New EPA rule draws flak, smog

A ruling this week lets plants remodel with no new emissions limits. Whither the Clean Air Act?

The Environmental Protection Agency (EPA) issues a ruling this week allowing thousands of power plants, refineries, and industrial facilities to upgrade without reducing the pollution they emit.

Environmentalists and many Democrats in Congress don't like this, but the controversy spreads more widely. From New York to California, state officials complain that Washington may be imposing standards less stringent than those already enacted by some states. One concern is that federal standards would take precedent. How those standards are applied is likely to prompt numerous lawsuits. Already, a federal judge in Ohio ruled against a utility company that raised the output of seven coal-fired plants without installing proper pollution-control equipment.

Meanwhile, the General Accounting Office (GAO) reported this week that the EPA had relied on industrial "anecdotes" to determine that weakening pollution rules would have minimal health and economic impacts. "Because the information is anecdotal, EPA's findings do not necessarily represent the program's effects across the industries subject to the program," the GAO reports.

The debate figures in larger questions about the Bush administration's environmental and energy policies - specifically, the extent to which industries influence such policies. The GAO also reports this week that the White House energy task force (headed by Vice President Dick Cheney) "met with, solicited information from, or received information and advice from nonfederal energy stakeholders, principally petroleum, coal, nuclear, natural gas, and electricity industry representatives and lobbyists."

But the GAO was unable to determine the extent of such influence because Mr. Cheney refuses to provide key documents detailing his meetings with energy companies and industry groups - including those that may be directly involved with the polluting aspects of energy production.

"The Office of the Vice President's unwillingness to provide the [Task Force] records or other related information precluded GAO from fully achieving its objectives and substantially limited GAO's ability to comprehensively analyze the [Task Force] process," the report states.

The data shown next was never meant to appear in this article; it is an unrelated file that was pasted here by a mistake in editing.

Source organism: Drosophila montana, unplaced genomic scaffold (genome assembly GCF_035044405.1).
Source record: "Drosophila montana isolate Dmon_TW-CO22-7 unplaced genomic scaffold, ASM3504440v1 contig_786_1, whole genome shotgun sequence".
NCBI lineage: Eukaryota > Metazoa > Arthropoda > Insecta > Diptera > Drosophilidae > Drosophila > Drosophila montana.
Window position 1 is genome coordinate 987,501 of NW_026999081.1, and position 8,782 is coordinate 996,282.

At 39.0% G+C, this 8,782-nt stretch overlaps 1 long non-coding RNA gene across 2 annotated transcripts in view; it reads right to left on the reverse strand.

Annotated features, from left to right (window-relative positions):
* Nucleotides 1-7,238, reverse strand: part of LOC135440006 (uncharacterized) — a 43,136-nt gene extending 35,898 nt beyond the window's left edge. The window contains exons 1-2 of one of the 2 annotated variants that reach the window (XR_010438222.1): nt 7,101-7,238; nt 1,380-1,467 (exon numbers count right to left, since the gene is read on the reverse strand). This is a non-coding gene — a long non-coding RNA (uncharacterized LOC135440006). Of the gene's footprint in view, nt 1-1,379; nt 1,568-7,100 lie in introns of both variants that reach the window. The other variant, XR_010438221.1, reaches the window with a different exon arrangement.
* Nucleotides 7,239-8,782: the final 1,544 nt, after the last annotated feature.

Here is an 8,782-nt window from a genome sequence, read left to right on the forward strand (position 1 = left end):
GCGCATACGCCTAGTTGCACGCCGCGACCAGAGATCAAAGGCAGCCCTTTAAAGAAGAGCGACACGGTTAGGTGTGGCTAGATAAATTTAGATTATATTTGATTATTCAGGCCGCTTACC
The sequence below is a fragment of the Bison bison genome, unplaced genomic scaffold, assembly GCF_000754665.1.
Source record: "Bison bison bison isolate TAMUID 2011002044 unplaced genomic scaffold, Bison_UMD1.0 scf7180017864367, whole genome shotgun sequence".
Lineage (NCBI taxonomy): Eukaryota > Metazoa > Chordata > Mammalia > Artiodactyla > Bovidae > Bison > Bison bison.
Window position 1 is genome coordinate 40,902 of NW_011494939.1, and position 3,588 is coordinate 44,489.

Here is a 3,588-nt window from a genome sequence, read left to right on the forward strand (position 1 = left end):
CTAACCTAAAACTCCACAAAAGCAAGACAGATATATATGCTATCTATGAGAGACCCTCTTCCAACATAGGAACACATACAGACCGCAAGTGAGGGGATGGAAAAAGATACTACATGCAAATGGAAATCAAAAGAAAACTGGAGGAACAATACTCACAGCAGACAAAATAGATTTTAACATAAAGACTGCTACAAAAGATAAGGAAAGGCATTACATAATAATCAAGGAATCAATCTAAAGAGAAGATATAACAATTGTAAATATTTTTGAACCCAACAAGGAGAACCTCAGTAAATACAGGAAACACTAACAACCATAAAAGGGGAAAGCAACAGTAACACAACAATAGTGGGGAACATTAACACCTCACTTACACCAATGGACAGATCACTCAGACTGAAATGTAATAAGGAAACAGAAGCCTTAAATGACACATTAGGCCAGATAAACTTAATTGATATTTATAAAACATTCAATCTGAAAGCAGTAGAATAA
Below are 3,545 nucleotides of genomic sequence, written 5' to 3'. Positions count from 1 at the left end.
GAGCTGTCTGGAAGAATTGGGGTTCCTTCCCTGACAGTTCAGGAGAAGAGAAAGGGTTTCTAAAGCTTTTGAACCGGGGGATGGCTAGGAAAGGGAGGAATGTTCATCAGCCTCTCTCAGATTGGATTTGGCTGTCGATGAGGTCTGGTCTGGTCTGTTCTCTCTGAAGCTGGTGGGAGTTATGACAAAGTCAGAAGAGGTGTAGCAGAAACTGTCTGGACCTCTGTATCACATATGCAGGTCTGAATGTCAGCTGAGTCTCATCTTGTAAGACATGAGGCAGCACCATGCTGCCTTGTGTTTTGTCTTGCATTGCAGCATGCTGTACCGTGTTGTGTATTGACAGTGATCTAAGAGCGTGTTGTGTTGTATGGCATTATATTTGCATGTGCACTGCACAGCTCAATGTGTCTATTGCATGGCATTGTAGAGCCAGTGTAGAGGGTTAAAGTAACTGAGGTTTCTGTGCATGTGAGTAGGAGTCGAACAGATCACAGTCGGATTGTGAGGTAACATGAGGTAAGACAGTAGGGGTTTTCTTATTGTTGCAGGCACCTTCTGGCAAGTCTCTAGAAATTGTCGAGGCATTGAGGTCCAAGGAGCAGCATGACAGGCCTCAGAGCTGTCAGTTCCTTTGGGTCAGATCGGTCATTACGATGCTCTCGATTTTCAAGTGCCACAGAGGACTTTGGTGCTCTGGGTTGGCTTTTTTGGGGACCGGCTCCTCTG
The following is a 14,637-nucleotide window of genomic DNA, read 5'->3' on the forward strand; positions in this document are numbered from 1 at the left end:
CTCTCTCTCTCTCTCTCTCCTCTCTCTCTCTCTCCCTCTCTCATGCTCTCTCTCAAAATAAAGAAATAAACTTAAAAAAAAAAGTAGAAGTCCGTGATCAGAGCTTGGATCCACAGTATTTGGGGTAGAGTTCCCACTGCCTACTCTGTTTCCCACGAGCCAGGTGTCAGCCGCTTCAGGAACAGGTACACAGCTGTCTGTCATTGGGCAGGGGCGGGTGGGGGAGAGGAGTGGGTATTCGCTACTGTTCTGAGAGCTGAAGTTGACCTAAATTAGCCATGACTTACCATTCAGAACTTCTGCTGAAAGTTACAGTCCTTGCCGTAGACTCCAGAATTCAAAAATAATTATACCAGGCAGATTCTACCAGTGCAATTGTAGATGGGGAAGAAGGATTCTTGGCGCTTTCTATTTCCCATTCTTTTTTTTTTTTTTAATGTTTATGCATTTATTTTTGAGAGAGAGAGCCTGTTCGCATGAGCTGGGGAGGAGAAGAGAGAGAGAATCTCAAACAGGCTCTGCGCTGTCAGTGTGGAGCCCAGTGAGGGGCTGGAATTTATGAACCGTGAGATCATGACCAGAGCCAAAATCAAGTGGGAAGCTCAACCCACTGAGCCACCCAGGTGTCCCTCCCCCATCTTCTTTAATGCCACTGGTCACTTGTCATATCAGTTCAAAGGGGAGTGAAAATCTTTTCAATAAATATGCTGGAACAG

All this is likely to feature in confirmation hearings for Utah Gov. Mike Leavitt, tapped by President Bush to head the EPA following Christie Whitman's resignation. Like Ms. Whitman, Governor Leavitt is considered a moderate Republican. But to some, Mr. Leavitt seems an odd choice since most of the EPA's work - especially on air-quality issues involving old plants and refineries of the type affected by the new EPA rules - are in the Midwest and East, not the West.

It's not just Democrats and environmentalists who fear the EPA under Leavitt may be less than an aggressive supporter of the Clean Air Act, the Clean Water Act, and other laws fighting pollution.

"We strongly urge Governor Leavitt to be a tough cop and strongly enforce the nation's environmental laws," says Jim DiPeso, policy director of REP America, the national grass-roots organization of Republicans for environmental protection.

The EPA action this week involves what's called the "new source review" (NSR) rule. This requires older power plants and other industrial facilities to meet modern pollution standards whenever they are upgraded in a way that would increase pollution. Industry officials argue that this can mean increased costs to customers for routine maintenance as well as major overhauls.

The new rule reportedly allows some 17,000 older industrial plants to spend up to 20 percent of the cost of replacing essential equipment - and remain exempt from Clean Air Act provisions.

"Clarification of NSR is long overdue," says Scott Segal, director of the Electric Reliability Coordinating Council, a group of power-generating companies. "Each day that passes without a bright-line definition of 'routine maintenance' is one that fails to maximize plant efficiency, reliability, safety and environmental protection."

Not so, say critics of what they see as a weakening of one of the nation's premier antipollution laws. "The proposed rule cuts the heart out of the Clean Air Act by authorizing big emission increases when plants are upgraded - even though EPA has argued ... that loopholes this big violate the law," says Eric Schaeffer, director of the Environmental Integrity Project and former head of the EPA's Office of Regulatory Enforcement. "Governor Leavitt ... really needs to sort this out."

Meanwhile, the US Public Interest Research Group reports this week that 2002 was the worst smog season in recent years. (Smog is ground-level ozone caused by pollution from power plants, vehicles, and other sources, and is linked to asthma and other ailments.) Monitors in 41 states and Washington recorded 8,818 instances of unhealthy smog levels last year - nearly twice the violations of the national health standard in 2001.

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